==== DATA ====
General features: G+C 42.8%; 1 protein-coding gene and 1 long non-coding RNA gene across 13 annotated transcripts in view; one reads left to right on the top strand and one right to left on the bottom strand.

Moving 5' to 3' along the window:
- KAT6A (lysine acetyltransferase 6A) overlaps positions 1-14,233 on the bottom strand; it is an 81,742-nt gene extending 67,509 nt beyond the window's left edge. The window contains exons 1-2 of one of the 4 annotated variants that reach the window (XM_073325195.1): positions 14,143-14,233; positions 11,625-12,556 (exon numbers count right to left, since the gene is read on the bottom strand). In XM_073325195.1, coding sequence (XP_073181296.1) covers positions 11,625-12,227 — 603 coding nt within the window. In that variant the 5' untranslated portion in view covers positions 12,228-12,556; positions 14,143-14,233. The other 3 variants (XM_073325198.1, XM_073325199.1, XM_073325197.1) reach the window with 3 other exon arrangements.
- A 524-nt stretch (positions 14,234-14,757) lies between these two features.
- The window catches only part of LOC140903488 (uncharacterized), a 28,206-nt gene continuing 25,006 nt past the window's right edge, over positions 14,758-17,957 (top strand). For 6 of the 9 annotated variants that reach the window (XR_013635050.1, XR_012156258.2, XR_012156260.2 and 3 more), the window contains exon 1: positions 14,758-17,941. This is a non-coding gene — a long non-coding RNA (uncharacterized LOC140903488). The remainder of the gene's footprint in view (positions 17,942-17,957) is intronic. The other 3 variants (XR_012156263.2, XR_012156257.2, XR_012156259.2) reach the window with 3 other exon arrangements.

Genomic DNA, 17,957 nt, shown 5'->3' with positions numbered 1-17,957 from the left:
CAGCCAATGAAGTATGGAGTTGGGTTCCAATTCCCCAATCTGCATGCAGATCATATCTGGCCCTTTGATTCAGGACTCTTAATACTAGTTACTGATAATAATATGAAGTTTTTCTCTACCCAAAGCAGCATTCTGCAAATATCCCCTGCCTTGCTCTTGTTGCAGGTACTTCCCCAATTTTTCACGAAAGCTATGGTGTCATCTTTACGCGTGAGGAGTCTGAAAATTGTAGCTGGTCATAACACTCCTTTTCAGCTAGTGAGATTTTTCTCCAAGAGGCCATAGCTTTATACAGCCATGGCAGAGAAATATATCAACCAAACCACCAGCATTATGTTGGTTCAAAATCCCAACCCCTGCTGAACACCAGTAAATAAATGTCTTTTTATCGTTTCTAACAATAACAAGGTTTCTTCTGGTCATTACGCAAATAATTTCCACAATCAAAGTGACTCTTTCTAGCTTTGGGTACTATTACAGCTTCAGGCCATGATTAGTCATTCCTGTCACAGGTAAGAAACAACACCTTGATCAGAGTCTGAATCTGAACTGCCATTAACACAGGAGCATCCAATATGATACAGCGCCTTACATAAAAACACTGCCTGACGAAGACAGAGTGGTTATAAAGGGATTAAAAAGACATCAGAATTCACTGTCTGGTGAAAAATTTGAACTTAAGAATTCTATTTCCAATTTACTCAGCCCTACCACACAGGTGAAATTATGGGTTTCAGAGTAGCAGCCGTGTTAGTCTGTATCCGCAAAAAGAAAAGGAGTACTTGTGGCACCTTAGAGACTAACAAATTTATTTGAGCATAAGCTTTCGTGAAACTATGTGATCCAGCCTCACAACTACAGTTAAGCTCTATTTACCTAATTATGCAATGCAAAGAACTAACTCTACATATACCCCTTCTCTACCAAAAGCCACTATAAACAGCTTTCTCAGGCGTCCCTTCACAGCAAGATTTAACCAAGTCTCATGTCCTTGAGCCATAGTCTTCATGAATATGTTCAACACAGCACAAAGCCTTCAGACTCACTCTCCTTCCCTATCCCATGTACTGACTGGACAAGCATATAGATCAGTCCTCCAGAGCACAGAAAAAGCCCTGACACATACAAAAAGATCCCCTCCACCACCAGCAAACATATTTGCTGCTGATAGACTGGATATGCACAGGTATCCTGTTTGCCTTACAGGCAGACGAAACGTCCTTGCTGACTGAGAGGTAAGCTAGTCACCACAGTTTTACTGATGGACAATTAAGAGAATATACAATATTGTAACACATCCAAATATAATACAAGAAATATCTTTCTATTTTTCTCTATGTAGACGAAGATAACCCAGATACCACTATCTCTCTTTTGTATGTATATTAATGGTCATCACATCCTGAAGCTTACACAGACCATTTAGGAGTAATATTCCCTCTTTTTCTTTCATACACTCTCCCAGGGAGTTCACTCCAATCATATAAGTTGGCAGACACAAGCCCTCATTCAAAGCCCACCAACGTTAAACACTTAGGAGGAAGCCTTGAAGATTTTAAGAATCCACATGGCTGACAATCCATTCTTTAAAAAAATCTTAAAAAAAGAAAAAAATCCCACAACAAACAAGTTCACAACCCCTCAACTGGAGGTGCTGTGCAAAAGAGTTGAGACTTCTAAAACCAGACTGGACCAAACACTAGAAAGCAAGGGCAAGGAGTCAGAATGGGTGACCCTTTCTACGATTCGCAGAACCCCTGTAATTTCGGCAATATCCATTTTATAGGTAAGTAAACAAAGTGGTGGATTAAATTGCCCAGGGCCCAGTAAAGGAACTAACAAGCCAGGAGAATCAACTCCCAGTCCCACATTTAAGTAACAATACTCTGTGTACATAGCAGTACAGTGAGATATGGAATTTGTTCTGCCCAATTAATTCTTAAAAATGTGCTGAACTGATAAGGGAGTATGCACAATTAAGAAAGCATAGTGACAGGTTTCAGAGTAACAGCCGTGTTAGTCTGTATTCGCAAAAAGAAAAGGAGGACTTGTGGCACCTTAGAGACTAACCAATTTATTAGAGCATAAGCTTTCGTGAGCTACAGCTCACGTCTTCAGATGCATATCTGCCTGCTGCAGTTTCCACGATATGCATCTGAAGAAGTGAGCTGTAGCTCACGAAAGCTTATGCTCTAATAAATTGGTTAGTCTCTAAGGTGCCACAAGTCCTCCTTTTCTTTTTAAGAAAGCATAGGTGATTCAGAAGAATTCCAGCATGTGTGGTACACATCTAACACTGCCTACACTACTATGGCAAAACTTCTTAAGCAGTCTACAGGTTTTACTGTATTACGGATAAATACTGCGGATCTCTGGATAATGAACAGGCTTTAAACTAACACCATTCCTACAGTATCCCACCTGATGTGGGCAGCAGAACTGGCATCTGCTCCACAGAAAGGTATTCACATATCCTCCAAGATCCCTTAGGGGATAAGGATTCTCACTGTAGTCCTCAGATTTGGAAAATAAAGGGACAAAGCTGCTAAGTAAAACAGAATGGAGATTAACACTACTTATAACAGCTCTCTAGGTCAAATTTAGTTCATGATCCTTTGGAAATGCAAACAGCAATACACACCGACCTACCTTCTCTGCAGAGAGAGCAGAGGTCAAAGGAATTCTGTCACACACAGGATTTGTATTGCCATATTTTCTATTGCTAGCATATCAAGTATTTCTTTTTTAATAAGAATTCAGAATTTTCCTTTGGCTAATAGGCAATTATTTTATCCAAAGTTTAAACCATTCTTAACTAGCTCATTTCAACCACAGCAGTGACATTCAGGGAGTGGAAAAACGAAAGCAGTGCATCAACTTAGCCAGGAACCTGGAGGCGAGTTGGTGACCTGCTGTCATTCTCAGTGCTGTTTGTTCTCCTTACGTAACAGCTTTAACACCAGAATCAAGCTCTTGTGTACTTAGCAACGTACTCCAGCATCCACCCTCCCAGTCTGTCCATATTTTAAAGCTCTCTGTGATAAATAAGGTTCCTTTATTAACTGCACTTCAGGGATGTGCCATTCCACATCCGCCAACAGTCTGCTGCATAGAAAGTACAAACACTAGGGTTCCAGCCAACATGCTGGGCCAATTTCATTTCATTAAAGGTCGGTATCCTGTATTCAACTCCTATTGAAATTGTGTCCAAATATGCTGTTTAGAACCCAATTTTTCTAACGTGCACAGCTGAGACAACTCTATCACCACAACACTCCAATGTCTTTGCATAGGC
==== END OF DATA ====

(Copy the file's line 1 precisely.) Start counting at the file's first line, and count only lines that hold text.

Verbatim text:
General features: G+C 42.8%; 1 protein-coding gene and 1 long non-coding RNA gene across 13 annotated transcripts in view; one reads left to right on the top strand and one right to left on the bottom strand.